In May of 2019, a seal pup was brought back from the brink of death thanks to some wildlife caretakers in Alaska. An Alaskan Bearded Seal rescue is not always an easy task, however. Continue reading to learn some obstacles caretakers faced and learned to overcome in this amazing baby seal rescue…
The baby bearded seal was found on the shore of Shaktoolik, AK. The Alaska SeaLife Center said that the pup was ‘extremely underweight’. The SeaLife Center has not had a bearded seal since 2002.
The SeaLife Center stated that some school children protected the seal from other humans and animals. Although Ice seals are hunted by some villages in Alaska, the noticed the children’s attachment to their new friend and decided to call the SeaLife Center for help.
The center’s mission was to nurse the seal back to health. A bearded pup gains three times its weight after birth from eating its mother’s high-fat milk. However, the center explained that helping a malnourished pup gain weight isn’t an easy feat.
Wildlife Response Curator Jane Belovarac stated that “If you feed too much fat to a starving animal too quickly it can be harmful. We have to take her weight gain slow to make sure her body can process the nutrients.”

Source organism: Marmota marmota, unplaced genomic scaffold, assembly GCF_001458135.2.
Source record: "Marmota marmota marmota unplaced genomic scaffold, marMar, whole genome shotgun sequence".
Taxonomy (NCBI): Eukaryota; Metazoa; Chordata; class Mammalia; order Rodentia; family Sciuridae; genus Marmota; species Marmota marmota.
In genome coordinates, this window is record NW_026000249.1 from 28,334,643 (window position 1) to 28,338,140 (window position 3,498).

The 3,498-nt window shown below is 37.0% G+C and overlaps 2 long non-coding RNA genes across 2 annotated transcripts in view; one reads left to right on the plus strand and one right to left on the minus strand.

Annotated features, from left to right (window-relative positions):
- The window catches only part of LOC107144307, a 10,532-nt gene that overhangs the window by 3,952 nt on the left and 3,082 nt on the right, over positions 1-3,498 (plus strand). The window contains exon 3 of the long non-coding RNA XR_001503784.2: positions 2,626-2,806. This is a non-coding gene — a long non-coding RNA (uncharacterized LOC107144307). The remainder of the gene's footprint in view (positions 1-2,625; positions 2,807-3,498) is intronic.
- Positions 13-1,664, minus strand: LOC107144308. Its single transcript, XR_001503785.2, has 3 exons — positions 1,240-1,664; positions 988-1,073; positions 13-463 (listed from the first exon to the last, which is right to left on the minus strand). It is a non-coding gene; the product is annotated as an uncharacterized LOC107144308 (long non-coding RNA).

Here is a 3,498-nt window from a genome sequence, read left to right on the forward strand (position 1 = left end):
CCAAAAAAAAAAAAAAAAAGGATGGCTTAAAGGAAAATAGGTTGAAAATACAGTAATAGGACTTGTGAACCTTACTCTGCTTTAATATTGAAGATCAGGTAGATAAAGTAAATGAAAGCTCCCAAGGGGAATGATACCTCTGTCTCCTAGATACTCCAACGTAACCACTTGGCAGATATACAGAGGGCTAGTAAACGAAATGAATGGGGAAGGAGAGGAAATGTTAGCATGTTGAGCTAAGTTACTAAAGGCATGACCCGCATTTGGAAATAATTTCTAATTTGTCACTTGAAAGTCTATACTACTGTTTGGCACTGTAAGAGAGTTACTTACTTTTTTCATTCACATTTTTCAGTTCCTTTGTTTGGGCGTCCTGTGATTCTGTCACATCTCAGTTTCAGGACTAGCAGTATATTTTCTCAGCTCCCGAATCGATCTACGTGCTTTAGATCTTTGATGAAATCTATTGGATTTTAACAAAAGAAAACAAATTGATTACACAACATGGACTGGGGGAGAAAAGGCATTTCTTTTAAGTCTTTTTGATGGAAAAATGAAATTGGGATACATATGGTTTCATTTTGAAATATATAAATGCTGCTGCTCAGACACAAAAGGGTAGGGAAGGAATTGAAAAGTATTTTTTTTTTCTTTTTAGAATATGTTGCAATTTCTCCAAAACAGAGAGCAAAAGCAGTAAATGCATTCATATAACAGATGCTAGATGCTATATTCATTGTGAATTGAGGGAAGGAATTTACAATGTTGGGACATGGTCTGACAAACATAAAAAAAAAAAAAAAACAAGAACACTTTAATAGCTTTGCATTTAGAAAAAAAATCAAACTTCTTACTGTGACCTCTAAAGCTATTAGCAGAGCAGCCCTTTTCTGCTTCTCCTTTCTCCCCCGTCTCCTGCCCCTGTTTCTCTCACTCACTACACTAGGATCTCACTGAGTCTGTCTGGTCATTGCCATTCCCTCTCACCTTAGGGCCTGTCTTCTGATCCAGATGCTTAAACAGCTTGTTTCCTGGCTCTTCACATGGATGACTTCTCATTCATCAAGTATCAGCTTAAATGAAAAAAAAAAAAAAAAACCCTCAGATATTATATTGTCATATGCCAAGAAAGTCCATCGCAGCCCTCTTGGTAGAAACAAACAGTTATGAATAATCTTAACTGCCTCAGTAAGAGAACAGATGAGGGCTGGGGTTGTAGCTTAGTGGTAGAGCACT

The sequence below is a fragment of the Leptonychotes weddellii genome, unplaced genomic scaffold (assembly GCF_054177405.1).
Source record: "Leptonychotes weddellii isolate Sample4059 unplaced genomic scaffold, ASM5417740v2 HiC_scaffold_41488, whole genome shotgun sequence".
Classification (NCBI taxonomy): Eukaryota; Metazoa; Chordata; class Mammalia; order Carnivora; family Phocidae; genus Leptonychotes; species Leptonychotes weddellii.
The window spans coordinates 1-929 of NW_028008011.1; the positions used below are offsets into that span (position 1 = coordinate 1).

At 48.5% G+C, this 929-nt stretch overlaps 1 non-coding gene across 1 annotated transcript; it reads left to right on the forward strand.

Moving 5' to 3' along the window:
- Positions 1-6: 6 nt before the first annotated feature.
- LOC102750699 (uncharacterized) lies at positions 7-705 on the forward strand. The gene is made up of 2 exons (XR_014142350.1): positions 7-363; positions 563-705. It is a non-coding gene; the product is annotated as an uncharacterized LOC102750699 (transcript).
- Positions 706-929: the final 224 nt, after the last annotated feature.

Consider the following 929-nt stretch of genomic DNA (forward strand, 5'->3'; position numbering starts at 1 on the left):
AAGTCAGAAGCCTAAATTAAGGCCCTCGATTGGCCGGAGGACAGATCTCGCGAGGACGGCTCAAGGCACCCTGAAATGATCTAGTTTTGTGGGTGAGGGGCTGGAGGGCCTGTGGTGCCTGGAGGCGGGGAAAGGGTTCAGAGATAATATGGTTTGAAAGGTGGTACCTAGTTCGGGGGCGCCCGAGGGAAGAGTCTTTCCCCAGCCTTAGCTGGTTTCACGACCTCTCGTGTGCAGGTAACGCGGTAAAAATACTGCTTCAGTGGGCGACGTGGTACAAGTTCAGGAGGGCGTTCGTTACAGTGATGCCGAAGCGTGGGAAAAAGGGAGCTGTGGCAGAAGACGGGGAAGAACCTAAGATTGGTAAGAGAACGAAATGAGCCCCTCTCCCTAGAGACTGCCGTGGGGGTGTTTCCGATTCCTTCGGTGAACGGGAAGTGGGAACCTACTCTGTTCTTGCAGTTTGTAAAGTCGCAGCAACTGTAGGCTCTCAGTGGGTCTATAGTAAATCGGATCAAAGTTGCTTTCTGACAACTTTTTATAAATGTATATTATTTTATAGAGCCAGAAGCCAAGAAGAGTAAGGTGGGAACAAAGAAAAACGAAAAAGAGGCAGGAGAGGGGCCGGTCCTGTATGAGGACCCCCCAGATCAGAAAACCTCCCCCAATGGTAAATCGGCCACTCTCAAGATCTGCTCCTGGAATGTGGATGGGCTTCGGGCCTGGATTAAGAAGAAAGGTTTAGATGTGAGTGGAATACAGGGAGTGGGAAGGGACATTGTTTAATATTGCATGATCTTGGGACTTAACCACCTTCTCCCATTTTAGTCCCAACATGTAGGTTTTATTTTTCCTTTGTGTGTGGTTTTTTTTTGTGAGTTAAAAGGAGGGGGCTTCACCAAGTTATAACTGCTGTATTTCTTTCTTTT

SeaLife Center staff created a special formula for the seal using harbor seal, walrus and fish gruel formulas.
The female pup’s weight wasn’t the only challenge for the staff. Because of her low weight, the seal had trouble regulating her body temperature, especially when swimming. In saying so, staff member are also helping her build up her blubber layer with feedings every few hours.
The National Oceanic and Atmospheric Administration gave the SeaLife Center permission to take in the sick bearded seal pup and she will stay in captivity for the rest of her life. Bearded seals, along with other seal species cannot be released back into the wild because of the National Marine Fisheries Service policy on the Alaskan ice seal species.
Bearded Seal Pup!
On April 13 we admitted a one-week-old bearded seal pup into our Wildlife Response Program. The last time ASLC responded to a bearded seal in distress was 2002. The female pup was observed on the shores of Shaktoolik by local residents and transported to the Center. She arrived severely underweight and staff are now working to increase her blubber layer. Stay tuned for updates!Posted by Alaska SeaLife Center on Wednesday, May 8, 2019
The Alaska SeaLife Center ‘generates and shares scientific knowledge to promote understanding and stewardship of Alaska’s marine ecosystems.’ Please consider supporting the amazing educational work performed by the SeaLife Center and for successfully performing this Alaskan Bearded Seal rescue by clicking here.
Photo Credit: Alaska SeaLife Center